I recently participated in an Advent movement challenge on social media which included a lot of balance work. Some of the challenges seemed “unsafe” for older adults. This made me think deeper about balance and why we lose our ability to balance as we age, and that maybe our “play-it-safe” approach to balance is not creating the best benefits for our physical health.
According to the Center for Disease Control (CDC), one in four Americans over the age of 65 falls each year. In addition, every 11 seconds an older adult is admitted to the hospital due to a fall and every 19 minutes an older adult dies from a fall. These statistics are very alarming!
What can we do to prevent falls?
When I was a Matter of Balance Program Leader, one of the main concepts that we conveyed each week to the participants of the program was more movement. If you are unfamiliar with the program, Matter of Balance, it is an 8-week evidence-based falls prevention program supported by many organizations such as the National Council on Aging. After two weeks of introductory material, the remaining six weeks contained a structured time of movement. As a lay leader, I took people through a series of movements for range of motion, greater strength, and greater mobility. Researchers found that if they could get people moving and keep people moving, there was a decline in the number of falls a person had and also the severity of those falls.
I agree with their findings 100% — movement is the number one way to help prevent falls. What that movement likes, however, can vary greatly. Whether you practice specific balance movements like walking a tightrope, holding tree pose, standing on a Bosu ball, walking across uneven surfaces; or you practice range of motion exercises of the ankles or toes, you are still working on improving your balance.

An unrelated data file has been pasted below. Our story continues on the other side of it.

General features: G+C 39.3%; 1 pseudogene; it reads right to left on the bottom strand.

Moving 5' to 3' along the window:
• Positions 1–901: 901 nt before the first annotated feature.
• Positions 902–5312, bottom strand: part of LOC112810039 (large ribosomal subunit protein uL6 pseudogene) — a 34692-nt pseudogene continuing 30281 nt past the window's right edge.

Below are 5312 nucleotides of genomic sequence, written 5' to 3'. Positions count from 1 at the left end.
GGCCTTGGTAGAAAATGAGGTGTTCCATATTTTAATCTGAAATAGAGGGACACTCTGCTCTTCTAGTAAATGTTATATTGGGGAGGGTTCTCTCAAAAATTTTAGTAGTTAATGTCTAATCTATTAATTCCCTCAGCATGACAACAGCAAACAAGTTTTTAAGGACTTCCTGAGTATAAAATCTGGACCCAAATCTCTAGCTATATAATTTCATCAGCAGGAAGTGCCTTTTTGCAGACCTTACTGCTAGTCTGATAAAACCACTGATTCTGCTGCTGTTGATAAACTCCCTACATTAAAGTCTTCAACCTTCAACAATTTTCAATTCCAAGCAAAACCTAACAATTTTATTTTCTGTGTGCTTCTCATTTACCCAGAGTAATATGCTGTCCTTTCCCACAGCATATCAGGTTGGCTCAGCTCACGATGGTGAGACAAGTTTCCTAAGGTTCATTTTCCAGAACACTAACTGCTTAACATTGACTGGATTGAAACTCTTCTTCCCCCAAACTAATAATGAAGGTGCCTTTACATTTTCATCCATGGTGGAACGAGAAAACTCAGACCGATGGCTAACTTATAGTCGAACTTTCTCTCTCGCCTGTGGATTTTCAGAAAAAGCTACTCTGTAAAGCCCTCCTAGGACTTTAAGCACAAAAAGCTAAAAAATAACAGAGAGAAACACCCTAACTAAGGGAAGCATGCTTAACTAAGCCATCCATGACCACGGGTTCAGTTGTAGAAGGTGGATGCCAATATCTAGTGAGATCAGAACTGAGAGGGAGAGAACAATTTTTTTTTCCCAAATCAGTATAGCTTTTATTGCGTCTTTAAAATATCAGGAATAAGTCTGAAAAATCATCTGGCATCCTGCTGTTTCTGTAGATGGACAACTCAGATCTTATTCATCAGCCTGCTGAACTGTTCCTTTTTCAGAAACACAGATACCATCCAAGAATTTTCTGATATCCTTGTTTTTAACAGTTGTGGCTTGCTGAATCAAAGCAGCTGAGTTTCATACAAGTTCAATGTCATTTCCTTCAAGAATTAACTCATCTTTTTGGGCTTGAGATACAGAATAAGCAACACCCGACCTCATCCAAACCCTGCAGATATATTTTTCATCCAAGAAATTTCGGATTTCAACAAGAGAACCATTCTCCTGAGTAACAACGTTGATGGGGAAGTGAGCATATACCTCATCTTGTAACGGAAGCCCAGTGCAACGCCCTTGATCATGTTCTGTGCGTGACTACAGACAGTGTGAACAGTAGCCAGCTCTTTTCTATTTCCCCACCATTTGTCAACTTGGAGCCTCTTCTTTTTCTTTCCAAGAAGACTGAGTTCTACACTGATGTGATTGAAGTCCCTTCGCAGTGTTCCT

Here are some tips for those who would like to improve balance:
When using a wall or chair while balancing, work towards using “light fingertips” versus relying on your hand
If you have no problem balancing without holding onto a chair/wall, add movement (swing your arms, move your head up and down, move one leg)
If you have no problem balancing without holding onto a chair/wall, try holding an object while you balance (yoga block above your head, a water bottle in one hand, or a grocery bag in one hand)
Make the surface you are standing on unstable (put a blanket under your foot, stand on a yoga block, turn a half cylinder upside down, stand on a Bosu ball)
Try a combination of these techniques
Our bodies continually need new and different stimuli. Keep changing things up, provide your body with as many ways to move and balance as you can. If any of you create a balance beam (2×4 board) to walk on to your bathroom let me know!
Christina Mroz is a Lead Trainer for Holy Yoga Global®, LLC. She leads an array of HYG's specialty trainings from Kids, Pre/Postnatal, Chair/Senior, Weights, Yogalates, Plus, Adaptive, and Therapy Yoga certifications with an emphasis on alignment and accessibility for all ages and abilities. Christina is an E-RYT 200 hour and continuing education provider through Yoga Alliance. She teaches yoga and movement classes in Somerset, WI and through her blog christinamroz.com